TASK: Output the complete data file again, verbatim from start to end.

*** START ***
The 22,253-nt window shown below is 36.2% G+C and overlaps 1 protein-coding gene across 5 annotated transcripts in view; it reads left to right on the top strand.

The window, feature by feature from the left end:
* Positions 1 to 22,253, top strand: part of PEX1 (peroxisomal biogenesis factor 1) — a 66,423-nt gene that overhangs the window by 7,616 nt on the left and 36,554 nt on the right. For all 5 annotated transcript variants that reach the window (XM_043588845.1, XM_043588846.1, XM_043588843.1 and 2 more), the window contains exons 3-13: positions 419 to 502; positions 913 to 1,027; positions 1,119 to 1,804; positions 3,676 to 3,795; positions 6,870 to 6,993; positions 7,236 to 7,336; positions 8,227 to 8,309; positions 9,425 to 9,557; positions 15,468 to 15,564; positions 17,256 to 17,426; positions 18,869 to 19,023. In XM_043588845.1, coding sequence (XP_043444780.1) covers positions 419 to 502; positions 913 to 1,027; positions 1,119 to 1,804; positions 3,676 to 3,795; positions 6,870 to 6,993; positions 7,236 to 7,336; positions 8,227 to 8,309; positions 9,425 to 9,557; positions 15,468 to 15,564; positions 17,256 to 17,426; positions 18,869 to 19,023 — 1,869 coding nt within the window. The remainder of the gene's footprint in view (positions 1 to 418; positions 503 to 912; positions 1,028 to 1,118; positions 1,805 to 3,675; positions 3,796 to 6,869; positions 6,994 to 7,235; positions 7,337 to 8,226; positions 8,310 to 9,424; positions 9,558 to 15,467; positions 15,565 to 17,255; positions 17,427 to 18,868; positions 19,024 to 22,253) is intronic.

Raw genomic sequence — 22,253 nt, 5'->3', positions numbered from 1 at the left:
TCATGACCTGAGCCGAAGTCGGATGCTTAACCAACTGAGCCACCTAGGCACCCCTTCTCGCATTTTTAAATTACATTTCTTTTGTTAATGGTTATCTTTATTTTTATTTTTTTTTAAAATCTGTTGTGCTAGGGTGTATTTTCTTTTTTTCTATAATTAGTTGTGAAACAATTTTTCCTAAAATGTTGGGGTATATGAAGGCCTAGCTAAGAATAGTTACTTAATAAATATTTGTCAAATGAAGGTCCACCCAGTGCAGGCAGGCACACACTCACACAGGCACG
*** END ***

The 22,253-nt window shown below is 36.2% G+C and overlaps 1 protein-coding gene across 5 annotated transcripts in view; it reads left to right on the top strand.

The window, feature by feature from the left end:
* Positions 1 to 22,253, top strand: part of PEX1 (peroxisomal biogenesis factor 1) — a 66,423-nt gene that overhangs the window by 7,616 nt on the left and 36,554 nt on the right. For all 5 annotated transcript variants that reach the window (XM_043588845.1, XM_043588846.1, XM_043588843.1 and 2 more), the window contains exons 3-13: positions 419 to 502; positions 913 to 1,027; positions 1,119 to 1,804; positions 3,676 to 3,795; positions 6,870 to 6,993; positions 7,236 to 7,336; positions 8,227 to 8,309; positions 9,425 to 9,557; positions 15,468 to 15,564; positions 17,256 to 17,426; positions 18,869 to 19,023. In XM_043588845.1, coding sequence (XP_043444780.1) covers positions 419 to 502; positions 913 to 1,027; positions 1,119 to 1,804; positions 3,676 to 3,795; positions 6,870 to 6,993; positions 7,236 to 7,336; positions 8,227 to 8,309; positions 9,425 to 9,557; positions 15,468 to 15,564; positions 17,256 to 17,426; positions 18,869 to 19,023 — 1,869 coding nt within the window. The remainder of the gene's footprint in view (positions 1 to 418; positions 503 to 912; positions 1,028 to 1,118; positions 1,805 to 3,675; positions 3,796 to 6,869; positions 6,994 to 7,235; positions 7,337 to 8,226; positions 8,310 to 9,424; positions 9,558 to 15,467; positions 15,565 to 17,255; positions 17,427 to 18,868; positions 19,024 to 22,253) is intronic.

Raw genomic sequence — 22,253 nt, 5'->3', positions numbered from 1 at the left:
TCATGACCTGAGCCGAAGTCGGATGCTTAACCAACTGAGCCACCTAGGCACCCCTTCTCGCATTTTTAAATTACATTTCTTTTGTTAATGGTTATCTTTATTTTTATTTTTTTTTAAAATCTGTTGTGCTAGGGTGTATTTTCTTTTTTTCTATAATTAGTTGTGAAACAATTTTTCCTAAAATGTTGGGGTATATGAAGGCCTAGCTAAGAATAGTTACTTAATAAATATTTGTCAAATGAAGGTCCACCCAGTGCAGGCAGGCACACACTCACACAGGCACG